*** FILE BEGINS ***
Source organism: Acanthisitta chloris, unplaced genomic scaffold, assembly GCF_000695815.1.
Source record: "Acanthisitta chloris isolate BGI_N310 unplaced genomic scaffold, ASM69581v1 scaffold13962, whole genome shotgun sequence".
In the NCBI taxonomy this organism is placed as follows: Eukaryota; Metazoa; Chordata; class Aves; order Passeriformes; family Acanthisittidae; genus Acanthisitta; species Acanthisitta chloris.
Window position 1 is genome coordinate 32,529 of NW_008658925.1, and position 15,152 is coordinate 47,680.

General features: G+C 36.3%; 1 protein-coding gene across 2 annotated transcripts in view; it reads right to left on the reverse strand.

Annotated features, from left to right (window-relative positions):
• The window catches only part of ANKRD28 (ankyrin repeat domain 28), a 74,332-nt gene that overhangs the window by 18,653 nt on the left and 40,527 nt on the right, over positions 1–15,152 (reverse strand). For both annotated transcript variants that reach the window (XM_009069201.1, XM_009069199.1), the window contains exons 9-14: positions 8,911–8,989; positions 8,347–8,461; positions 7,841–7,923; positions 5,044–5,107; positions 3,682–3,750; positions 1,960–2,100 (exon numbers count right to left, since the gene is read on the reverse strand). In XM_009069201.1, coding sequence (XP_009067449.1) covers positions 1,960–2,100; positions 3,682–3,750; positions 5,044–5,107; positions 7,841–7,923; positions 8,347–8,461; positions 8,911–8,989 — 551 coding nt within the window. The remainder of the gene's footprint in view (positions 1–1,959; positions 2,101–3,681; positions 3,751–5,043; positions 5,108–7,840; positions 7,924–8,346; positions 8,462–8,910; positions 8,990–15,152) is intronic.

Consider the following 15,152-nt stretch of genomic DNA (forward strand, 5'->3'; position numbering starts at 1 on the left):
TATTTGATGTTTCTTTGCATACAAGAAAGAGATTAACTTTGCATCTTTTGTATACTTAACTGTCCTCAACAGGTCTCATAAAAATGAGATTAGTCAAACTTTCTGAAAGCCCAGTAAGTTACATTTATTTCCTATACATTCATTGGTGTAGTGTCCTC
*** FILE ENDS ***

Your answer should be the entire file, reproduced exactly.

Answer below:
Source organism: Acanthisitta chloris, unplaced genomic scaffold, assembly GCF_000695815.1.
Source record: "Acanthisitta chloris isolate BGI_N310 unplaced genomic scaffold, ASM69581v1 scaffold13962, whole genome shotgun sequence".
In the NCBI taxonomy this organism is placed as follows: Eukaryota; Metazoa; Chordata; class Aves; order Passeriformes; family Acanthisittidae; genus Acanthisitta; species Acanthisitta chloris.
Window position 1 is genome coordinate 32,529 of NW_008658925.1, and position 15,152 is coordinate 47,680.

General features: G+C 36.3%; 1 protein-coding gene across 2 annotated transcripts in view; it reads right to left on the reverse strand.

Annotated features, from left to right (window-relative positions):
• The window catches only part of ANKRD28 (ankyrin repeat domain 28), a 74,332-nt gene that overhangs the window by 18,653 nt on the left and 40,527 nt on the right, over positions 1–15,152 (reverse strand). For both annotated transcript variants that reach the window (XM_009069201.1, XM_009069199.1), the window contains exons 9-14: positions 8,911–8,989; positions 8,347–8,461; positions 7,841–7,923; positions 5,044–5,107; positions 3,682–3,750; positions 1,960–2,100 (exon numbers count right to left, since the gene is read on the reverse strand). In XM_009069201.1, coding sequence (XP_009067449.1) covers positions 1,960–2,100; positions 3,682–3,750; positions 5,044–5,107; positions 7,841–7,923; positions 8,347–8,461; positions 8,911–8,989 — 551 coding nt within the window. The remainder of the gene's footprint in view (positions 1–1,959; positions 2,101–3,681; positions 3,751–5,043; positions 5,108–7,840; positions 7,924–8,346; positions 8,462–8,910; positions 8,990–15,152) is intronic.

Consider the following 15,152-nt stretch of genomic DNA (forward strand, 5'->3'; position numbering starts at 1 on the left):
TATTTGATGTTTCTTTGCATACAAGAAAGAGATTAACTTTGCATCTTTTGTATACTTAACTGTCCTCAACAGGTCTCATAAAAATGAGATTAGTCAAACTTTCTGAAAGCCCAGTAAGTTACATTTATTTCCTATACATTCATTGGTGTAGTGTCCTC